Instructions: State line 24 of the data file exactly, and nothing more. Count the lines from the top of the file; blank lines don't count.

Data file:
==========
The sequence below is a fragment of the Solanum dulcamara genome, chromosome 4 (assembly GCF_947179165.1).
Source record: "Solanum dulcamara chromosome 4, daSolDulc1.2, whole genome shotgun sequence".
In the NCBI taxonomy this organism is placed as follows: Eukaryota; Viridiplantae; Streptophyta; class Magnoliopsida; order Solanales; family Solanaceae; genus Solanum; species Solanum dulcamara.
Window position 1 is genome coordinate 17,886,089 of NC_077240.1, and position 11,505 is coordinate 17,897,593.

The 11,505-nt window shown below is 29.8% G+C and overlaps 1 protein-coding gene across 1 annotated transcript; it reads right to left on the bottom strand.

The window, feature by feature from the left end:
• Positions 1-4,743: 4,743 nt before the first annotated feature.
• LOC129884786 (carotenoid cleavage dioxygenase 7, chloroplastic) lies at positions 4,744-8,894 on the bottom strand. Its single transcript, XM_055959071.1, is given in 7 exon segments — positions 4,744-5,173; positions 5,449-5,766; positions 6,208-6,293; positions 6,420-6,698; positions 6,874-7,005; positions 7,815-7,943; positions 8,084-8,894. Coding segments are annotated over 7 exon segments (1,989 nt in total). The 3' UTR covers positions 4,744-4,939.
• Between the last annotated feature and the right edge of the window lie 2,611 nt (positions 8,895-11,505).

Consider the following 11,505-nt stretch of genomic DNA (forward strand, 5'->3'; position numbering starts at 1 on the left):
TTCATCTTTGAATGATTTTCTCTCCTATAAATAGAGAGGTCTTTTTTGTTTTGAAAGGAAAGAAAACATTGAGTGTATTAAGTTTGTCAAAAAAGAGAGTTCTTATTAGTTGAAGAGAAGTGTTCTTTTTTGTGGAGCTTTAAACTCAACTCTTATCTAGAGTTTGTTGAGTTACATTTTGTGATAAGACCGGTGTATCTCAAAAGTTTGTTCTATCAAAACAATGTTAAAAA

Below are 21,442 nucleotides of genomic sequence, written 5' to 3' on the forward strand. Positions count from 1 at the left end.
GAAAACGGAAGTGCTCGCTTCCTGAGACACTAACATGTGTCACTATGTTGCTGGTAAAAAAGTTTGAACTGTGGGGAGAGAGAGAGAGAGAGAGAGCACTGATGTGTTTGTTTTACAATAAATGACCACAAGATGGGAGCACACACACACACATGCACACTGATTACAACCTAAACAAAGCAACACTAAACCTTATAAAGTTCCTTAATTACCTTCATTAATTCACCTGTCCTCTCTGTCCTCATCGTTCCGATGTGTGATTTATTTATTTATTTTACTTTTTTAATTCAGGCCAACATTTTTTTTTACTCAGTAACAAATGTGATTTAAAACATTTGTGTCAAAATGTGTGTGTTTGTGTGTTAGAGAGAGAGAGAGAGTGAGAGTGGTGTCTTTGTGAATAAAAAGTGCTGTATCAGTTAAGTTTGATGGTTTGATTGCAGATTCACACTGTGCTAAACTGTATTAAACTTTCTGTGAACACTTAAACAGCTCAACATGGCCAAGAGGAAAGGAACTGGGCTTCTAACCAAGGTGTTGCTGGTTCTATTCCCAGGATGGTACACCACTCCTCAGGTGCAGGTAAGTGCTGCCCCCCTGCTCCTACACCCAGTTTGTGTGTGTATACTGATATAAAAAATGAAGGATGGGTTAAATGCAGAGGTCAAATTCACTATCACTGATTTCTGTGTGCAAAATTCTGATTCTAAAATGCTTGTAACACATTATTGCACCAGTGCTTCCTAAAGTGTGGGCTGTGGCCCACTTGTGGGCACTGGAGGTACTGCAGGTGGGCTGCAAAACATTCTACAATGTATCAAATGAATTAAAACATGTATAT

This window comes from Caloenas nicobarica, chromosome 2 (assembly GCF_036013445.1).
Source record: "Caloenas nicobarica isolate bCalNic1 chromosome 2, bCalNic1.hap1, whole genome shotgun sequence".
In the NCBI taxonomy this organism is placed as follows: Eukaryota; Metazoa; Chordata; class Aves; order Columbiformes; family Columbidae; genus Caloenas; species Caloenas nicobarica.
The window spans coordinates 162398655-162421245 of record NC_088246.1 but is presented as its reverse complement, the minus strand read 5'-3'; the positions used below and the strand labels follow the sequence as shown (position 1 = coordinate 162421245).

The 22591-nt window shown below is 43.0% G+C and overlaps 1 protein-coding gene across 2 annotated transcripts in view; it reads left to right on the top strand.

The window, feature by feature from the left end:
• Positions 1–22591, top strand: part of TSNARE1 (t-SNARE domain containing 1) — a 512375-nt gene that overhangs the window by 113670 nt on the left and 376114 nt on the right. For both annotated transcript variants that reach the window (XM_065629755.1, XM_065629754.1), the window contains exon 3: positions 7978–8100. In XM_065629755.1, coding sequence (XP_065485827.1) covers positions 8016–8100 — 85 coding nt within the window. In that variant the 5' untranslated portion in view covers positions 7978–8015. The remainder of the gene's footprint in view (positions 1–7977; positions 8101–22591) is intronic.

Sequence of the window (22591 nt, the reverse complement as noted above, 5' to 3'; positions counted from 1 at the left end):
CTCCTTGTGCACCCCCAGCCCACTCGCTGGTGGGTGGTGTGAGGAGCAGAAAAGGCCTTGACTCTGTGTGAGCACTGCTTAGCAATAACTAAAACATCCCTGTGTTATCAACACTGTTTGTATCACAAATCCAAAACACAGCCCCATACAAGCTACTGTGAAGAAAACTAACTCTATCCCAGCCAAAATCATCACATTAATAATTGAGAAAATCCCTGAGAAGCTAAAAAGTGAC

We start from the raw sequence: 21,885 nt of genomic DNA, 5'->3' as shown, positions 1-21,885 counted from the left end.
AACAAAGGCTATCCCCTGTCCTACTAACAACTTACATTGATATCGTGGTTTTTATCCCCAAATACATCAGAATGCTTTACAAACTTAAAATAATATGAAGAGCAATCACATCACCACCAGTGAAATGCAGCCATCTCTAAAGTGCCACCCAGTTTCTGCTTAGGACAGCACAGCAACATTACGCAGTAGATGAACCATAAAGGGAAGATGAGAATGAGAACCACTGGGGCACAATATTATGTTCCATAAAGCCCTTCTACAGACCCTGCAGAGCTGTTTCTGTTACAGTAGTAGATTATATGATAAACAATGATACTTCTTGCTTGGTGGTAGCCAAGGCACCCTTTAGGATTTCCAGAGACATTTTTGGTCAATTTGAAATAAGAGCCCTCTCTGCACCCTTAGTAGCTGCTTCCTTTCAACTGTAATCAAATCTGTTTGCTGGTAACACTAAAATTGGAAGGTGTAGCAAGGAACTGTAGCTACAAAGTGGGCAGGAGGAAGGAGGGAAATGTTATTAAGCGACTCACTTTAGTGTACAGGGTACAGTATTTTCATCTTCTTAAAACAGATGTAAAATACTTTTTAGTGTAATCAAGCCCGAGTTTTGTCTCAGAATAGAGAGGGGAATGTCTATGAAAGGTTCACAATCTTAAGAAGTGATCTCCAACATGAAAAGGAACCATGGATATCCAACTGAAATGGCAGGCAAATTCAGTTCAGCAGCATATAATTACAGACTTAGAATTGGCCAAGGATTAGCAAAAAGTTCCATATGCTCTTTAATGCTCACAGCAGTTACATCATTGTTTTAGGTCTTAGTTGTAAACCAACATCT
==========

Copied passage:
AACAAAGGCTATCCCCTGTCCTACTAACAACTTACATTGATATCGTGGTTTTTATCCCCAAATACATCAGAATGCTTTACAAACTTAAAATAATATGAAGAGCAATCACATCACCACCAGTGAAATGCAGCCATCTCTAAAGTGCCACCCAGTTTCTGCTTAGGACAGCACAGCAACATTACGCAGTAGATGAACCATAAAGGGAAGATGAGAATGAGAACCACTGGGGCACAATATTATGTTCCATAAAGCCCTTCTACAGACCCTGCAGAGCTGTTTCTGTTACAGTAGTAGATTATATGATAAACAATGATACTTCTTGCTTGGTGGTAGCCAAGGCACCCTTTAGGATTTCCAGAGACATTTTTGGTCAATTTGAAATAAGAGCCCTCTCTGCACCCTTAGTAGCTGCTTCCTTTCAACTGTAATCAAATCTGTTTGCTGGTAACACTAAAATTGGAAGGTGTAGCAAGGAACTGTAGCTACAAAGTGGGCAGGAGGAAGGAGGGAAATGTTATTAAGCGACTCACTTTAGTGTACAGGGTACAGTATTTTCATCTTCTTAAAACAGATGTAAAATACTTTTTAGTGTAATCAAGCCCGAGTTTTGTCTCAGAATAGAGAGGGGAATGTCTATGAAAGGTTCACAATCTTAAGAAGTGATCTCCAACATGAAAAGGAACCATGGATATCCAACTGAAATGGCAGGCAAATTCAGTTCAGCAGCATATAATTACAGACTTAGAATTGGCCAAGGATTAGCAAAAAGTTCCATATGCTCTTTAATGCTCACAGCAGTTACATCATTGTTTTAGGTCTTAGTTGTAAACCAACATCT